What Kind of Leader are You?

Leadership styles vary, and can vary greatly. Furthermore, a style that might work for one company or industry might be a total bust for another. So… what kind of leader are you? How do you engage your people? What are the characteristics that make you who you are and define how you lead?

The 2013 Wonderlic Leadership Invitational involves measuring participants on the following nine well-researched leadership characteristics, which determine a participant’s leadership styles. How do you think you rate?

Control Perception: A person's belief about the cause and effect of life events. High scores on this characteristic indicate an internal Control Perception, while low scores indicate an external Control Perception. Externals believe that the events of their lives are primarily controlled by external forces such as luck or fate, whereas Internals believe that life outcomes depend primarily on their own personal behavior and efforts.

Desire for Structure: The extent to which a person feels the need to—and proceeds to—organize themselves, their time, and the objects around them. Individuals requiring lower levels of structure are relaxed and have a carefree attitude regarding their time and activities. Those preferring high levels of structure are self-disciplined and orderly.

Empathy: Empathy is a form of 'emotionally knowing' the experiences of another's feelings. People with low empathy have a tendency to stay self or task focused, and people with high empathy have a keen sense of the emotional state of others around them.

Expressive Control: The extent to which a person has the desire and ability to control emotional expressions. People who score low on this style consistently present themselves as they feel. High scorers have a greater tendency and ability to control their public appearance.

Extroversion: This characteristic involves one's social focus. Extroverts tend to focus on people, be social butterflies and surround themselves with others.  On the other hand, Introverts tend to focus on their own individual experience and may be described as shy or reserved.

Other-Directedness: This characteristic involves the degree that individuals strive to meet social acceptance. Low scoring individuals are independent and self-sufficient. They tend to take what they want and allow others to fend for themselves. High scoring individuals are very accommodating to friends, coworkers and even new acquaintances and strangers. They tend to feel responsible for the feelings and experiences of others.

Reward Expectancy: The extent to which a person believes that they will be justly compensated for the work they perform. People with low scores have a relatively negative outlook on the reward systems they have encountered and expect to encounter, whereas people with high scores have a positive outlook regarding these systems.  Commonly, low scoring individuals perform just the ‘bare minimum’ because they perceive that no rewards will come from doing more, whereas high scoring individuals put in more effort than required because they perceive something more will come from the effort, even if it is not readily available or tangible at that moment.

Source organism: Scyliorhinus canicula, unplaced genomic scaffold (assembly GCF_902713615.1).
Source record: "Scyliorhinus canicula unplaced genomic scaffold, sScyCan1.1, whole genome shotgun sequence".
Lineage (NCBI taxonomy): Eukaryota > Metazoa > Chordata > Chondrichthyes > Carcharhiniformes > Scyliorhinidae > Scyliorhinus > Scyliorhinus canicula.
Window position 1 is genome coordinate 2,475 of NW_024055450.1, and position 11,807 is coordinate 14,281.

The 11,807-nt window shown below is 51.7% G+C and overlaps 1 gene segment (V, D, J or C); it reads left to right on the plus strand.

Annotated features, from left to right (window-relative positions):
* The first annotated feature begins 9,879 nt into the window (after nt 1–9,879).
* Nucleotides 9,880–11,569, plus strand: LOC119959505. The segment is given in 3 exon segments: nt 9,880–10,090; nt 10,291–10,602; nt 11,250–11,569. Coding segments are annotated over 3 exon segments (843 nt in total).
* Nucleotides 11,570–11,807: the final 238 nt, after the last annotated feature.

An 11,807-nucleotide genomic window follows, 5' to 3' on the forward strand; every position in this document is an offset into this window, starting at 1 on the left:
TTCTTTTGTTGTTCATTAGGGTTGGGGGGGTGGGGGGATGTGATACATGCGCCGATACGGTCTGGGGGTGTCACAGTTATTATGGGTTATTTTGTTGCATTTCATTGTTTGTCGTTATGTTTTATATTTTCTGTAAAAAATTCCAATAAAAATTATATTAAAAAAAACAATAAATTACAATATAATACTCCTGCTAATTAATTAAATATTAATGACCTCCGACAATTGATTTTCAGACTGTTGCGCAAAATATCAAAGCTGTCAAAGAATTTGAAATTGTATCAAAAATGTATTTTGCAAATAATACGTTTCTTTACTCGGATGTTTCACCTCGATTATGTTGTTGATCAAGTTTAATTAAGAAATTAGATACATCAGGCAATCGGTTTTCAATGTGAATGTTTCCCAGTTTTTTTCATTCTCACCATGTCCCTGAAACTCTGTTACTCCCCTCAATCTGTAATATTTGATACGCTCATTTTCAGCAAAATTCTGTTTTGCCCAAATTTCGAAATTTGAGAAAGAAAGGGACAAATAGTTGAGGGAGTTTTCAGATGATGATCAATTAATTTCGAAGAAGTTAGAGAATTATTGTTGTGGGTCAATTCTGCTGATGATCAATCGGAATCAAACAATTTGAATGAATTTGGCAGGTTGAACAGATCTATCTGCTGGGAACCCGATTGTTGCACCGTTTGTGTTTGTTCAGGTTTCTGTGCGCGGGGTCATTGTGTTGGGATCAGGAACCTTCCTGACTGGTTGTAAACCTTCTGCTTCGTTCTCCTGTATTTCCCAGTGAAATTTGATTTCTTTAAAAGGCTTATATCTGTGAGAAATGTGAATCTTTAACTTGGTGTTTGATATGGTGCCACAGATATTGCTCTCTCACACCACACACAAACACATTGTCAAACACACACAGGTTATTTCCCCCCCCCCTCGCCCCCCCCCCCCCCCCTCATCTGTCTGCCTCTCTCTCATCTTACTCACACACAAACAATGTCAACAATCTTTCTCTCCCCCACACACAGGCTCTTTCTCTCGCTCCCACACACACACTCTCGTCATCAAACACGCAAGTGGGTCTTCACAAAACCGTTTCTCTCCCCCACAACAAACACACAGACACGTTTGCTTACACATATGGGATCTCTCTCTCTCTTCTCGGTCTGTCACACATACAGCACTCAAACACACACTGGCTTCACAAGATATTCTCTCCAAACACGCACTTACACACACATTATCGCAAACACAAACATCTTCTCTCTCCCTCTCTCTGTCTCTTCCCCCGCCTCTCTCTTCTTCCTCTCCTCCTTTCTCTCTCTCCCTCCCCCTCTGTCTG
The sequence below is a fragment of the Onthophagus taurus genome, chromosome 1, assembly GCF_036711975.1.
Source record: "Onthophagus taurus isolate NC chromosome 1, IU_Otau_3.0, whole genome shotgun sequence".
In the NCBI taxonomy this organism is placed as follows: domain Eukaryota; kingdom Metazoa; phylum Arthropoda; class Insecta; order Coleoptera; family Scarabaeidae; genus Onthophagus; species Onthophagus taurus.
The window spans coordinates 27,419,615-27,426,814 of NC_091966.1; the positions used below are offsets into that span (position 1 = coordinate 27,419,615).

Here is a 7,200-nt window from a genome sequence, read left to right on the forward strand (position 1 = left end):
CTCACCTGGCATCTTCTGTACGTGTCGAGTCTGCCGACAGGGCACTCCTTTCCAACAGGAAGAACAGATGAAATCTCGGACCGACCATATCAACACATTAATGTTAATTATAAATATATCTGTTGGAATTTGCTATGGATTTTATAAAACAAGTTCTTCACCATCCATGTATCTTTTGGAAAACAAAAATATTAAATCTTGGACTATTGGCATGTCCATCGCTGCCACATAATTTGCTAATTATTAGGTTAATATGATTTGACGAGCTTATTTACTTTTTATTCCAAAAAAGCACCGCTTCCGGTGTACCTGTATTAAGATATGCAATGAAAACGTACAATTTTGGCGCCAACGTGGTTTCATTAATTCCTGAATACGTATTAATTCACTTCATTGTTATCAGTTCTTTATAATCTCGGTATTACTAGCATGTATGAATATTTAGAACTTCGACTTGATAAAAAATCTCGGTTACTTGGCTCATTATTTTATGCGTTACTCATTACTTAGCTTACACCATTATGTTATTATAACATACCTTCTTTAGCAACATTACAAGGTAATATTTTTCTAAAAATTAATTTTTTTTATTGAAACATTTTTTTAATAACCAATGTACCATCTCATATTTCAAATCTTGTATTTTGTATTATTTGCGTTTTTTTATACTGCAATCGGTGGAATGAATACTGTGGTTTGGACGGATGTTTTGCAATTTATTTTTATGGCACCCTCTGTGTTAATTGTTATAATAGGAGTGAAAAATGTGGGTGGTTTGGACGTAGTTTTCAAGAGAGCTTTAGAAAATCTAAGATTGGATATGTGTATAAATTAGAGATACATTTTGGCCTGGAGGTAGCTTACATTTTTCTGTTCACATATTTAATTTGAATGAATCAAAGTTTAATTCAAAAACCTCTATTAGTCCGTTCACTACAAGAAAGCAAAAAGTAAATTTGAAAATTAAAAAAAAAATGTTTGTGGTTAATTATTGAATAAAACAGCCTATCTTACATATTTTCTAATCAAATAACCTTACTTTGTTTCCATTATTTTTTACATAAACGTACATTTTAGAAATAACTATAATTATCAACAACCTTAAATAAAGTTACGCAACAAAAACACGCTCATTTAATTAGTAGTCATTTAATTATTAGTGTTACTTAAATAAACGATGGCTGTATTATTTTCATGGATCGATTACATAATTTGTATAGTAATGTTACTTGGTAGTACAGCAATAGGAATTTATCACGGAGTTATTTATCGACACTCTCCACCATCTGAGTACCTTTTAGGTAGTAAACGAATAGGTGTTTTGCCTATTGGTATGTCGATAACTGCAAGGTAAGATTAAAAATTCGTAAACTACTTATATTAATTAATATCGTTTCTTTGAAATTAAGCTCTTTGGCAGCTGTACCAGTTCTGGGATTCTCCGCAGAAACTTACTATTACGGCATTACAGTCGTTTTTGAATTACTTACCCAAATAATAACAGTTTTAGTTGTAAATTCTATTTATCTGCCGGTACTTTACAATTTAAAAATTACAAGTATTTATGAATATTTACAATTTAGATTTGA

Self-Monitoring: This characteristic refers to the extent to which a person actively attunes to information about themselves and their surroundings. People who score low on this characteristic expend little to no effort paying attention to social cues, whereas high scorers are keenly aware of themselves and how they are perceived and may change their behavior to match what they think is appropriate for their surroundings.

Self-Efficacy: A sense of one's capability to attain desired results. People with low Self-Efficacy have a general negative outlook on their ability to achieve success. In contrast, a high degree of Self-Efficacy has been shown to enhance success and personal well-being. When people have confidence in their capabilities, they tend to approach difficult tasks as challenges. As a result, they tend have high expectations of themselves, set challenging goals and have a strong commitment to achieve them.

Keep in mind that there are many profiles which may result in successful leadership. More specifically, sometimes the profile of a successful leader varies based on circumstances, like the personality of direct reports, their assigned tasks, job or industry. For instance, leaders with low levels of structure might be good to lead a team of artists (but not lawyers), and a low score for Other-Directedness, which would indicate a proclivity to work on projects without needing to rely on others for support and direction—may work for accountants, but not doctors.

To learn more about what kind of leader YOU are, enter the 2013 Wonderlic Leadership Invitational.

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